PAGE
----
• Compulsion – The necessity to immediately respond to texts and other notifications is felt by 72% of teens and 48% of parents.
  • Risky behavior – 56% of parents admit that they check their phones while behind the wheel. 51% of teens admit to witnessing this.
One in two teens feel “addicted” to their phones while 60% of parents share their opinion Click To Tweet

If your teen or young adult has tried to decrease their amount of texting to no avail, gets defensive when you discuss their texting habits or becomes frustrated when unable to text, he/she could be showing signs of compulsive or addictive behavior. A study published in Psychology of Popular Media Culture revealed a few indicators of compulsive texting:

  • Checking one’s phone constantly
  • Snapping and rudeness when interrupted
  • Skipping sleep to text
  • Difficulty getting homework done and suffering slipping grades
The necessity to immediately respond to texts and other notifications is felt by 72% of teens and 48% of parents. Click To Tweet

All Fun and Games?

How many times have you stepped into your kid’s room to see them glued to the screen as they wreak havoc through a video game? Chances are you see this on a regular basis. The truth is, kids are spending way too much time on their video games and it can have a considerable impact on their lives.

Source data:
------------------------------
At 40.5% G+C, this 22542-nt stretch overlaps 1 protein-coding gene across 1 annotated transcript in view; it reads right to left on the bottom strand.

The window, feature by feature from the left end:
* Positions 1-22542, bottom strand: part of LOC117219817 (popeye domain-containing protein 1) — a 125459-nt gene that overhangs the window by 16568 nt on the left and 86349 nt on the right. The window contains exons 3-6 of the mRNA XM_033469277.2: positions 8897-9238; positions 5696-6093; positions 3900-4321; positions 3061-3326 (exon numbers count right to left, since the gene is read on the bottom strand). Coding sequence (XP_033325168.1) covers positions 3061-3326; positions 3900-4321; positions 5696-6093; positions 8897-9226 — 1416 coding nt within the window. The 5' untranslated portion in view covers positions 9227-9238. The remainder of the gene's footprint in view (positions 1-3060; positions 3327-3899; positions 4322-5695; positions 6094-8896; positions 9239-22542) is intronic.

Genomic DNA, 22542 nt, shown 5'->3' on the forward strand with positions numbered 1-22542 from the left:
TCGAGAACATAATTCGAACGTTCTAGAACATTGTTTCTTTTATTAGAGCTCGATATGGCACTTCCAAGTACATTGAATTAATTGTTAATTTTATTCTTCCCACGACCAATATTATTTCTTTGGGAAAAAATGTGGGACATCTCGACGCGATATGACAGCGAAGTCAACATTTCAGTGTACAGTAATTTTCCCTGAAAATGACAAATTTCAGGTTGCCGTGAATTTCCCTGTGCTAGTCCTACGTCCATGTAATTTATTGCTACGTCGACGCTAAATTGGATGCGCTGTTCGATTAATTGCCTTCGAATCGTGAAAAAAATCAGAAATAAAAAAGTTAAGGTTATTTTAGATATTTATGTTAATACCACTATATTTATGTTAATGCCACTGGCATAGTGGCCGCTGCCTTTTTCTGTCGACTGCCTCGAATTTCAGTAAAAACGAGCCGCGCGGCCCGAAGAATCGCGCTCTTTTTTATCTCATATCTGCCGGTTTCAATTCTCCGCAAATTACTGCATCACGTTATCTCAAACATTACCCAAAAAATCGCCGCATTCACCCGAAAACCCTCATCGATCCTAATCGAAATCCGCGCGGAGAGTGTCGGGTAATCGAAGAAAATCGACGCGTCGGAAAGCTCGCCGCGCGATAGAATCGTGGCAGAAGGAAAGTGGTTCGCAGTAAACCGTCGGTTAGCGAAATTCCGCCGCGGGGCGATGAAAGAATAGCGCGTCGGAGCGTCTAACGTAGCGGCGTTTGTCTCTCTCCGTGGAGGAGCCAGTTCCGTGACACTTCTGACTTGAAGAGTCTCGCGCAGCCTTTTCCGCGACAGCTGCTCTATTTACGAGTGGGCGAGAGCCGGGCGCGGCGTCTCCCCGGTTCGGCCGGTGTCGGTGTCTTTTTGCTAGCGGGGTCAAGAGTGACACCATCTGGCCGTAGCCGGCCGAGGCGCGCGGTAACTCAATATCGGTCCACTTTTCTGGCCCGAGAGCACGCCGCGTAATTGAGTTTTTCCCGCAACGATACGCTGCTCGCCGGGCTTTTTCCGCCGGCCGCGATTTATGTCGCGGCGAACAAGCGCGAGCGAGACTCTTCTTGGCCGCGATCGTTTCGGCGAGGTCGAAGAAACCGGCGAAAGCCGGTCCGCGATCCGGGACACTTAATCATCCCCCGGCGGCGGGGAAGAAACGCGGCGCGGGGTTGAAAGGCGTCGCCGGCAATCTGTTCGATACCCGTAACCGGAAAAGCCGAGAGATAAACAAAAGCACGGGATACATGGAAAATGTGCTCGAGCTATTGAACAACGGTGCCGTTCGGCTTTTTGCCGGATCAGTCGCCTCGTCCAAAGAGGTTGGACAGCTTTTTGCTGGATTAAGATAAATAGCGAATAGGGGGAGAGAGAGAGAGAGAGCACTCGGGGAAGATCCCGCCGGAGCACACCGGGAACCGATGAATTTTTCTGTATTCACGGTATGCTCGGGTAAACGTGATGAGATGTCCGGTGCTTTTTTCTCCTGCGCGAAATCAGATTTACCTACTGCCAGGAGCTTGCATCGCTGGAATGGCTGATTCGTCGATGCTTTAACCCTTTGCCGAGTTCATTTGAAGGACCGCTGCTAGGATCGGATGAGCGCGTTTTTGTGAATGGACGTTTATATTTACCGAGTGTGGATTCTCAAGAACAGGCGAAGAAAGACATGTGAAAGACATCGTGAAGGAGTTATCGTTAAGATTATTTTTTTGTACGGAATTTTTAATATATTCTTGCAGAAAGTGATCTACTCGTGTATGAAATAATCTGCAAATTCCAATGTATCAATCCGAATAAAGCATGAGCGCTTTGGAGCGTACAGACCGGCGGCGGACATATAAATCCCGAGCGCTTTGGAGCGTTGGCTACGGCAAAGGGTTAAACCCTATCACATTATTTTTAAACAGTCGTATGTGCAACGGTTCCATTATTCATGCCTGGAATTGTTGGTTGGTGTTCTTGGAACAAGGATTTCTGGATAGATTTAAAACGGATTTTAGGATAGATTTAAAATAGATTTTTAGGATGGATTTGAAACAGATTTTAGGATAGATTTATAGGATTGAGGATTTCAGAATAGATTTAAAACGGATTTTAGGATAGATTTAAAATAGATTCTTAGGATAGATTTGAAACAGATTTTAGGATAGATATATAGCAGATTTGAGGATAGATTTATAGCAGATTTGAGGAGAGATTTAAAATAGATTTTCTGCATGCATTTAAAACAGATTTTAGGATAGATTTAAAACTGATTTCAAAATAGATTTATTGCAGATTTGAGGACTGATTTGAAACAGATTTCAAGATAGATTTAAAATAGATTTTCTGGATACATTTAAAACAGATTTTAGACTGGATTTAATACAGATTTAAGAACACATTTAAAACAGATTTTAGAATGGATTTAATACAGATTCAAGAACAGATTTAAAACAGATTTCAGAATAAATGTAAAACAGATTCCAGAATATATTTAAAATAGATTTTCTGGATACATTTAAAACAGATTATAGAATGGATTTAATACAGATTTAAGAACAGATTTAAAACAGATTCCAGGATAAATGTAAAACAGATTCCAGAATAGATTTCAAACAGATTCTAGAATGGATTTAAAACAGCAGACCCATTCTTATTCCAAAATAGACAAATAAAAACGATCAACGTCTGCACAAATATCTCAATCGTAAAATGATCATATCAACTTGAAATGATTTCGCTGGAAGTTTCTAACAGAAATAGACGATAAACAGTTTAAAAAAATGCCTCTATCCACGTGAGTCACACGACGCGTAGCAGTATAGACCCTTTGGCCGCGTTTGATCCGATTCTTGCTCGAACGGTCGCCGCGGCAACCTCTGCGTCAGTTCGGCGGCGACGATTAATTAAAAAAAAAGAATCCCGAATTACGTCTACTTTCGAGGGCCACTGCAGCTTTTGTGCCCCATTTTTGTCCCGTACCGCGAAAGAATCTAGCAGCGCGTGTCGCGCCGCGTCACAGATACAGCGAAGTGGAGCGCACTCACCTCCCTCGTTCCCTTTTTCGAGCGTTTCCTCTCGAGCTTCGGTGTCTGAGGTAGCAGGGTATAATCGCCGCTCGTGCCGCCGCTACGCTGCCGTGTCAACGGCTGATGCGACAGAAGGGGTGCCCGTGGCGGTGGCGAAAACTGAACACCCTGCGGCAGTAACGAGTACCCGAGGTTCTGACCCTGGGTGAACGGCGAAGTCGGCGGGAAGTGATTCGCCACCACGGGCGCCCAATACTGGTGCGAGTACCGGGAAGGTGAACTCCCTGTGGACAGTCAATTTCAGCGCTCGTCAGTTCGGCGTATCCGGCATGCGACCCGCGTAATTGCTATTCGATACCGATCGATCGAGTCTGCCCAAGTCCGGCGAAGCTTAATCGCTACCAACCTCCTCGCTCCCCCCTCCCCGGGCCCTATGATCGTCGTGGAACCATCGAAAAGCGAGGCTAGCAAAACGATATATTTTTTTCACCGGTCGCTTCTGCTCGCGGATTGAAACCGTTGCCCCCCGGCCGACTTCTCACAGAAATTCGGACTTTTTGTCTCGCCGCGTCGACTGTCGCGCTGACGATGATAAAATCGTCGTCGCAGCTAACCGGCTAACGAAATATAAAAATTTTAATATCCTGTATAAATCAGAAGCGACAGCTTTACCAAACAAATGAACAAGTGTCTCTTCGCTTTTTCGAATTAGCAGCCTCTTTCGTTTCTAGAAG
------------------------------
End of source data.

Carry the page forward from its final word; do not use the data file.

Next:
A recent Pew Research report revealed about 91% of boys own a video game console while a New York Times survey found that most boys who play video games generally play the ones that are violent in nature. Opinions on whether or not violent games lead to violent behavior are split, yet many studies have found that kids exhibit aggressive behavior after playing violent games.

Many kids will try to justify their gaming by claiming they’re being social with their friends online, but there are alternatives online games that will keep them social while doing away with the violence:

  • Animal Crossing – Life in a town full of anthropomorphic animals and many other fun surprises.
  • Portal – A game that tests the brain by putting the player in an area full of puzzles and mind-bending gameplay.
  • Minecraft – Chances are you’ve heard of this one. It lets you create what you want, it’s fun and it’s a much better alternative to violent games.
  • Dear Esther – This game puts the player in a beautiful deserted island and is driven by nothing but a strong story and narrative.
  • Gone Home – After returning to an empty home after a year abroad, you have to piece together what happened with letters, diary entries and memos.

Finding a Balance

So, how much screen time should your loved ones get? This is one of those questions that doesn’t necessarily have a concrete answer. After all, every family has different dynamics and, in this day and age, screen time is slowly becoming regular time. However, there are some steps you can take to find a balance that will benefit you and your loved ones:

  • Lead by example – Good parenting requires your attention, so be a role model and limit your own screen time.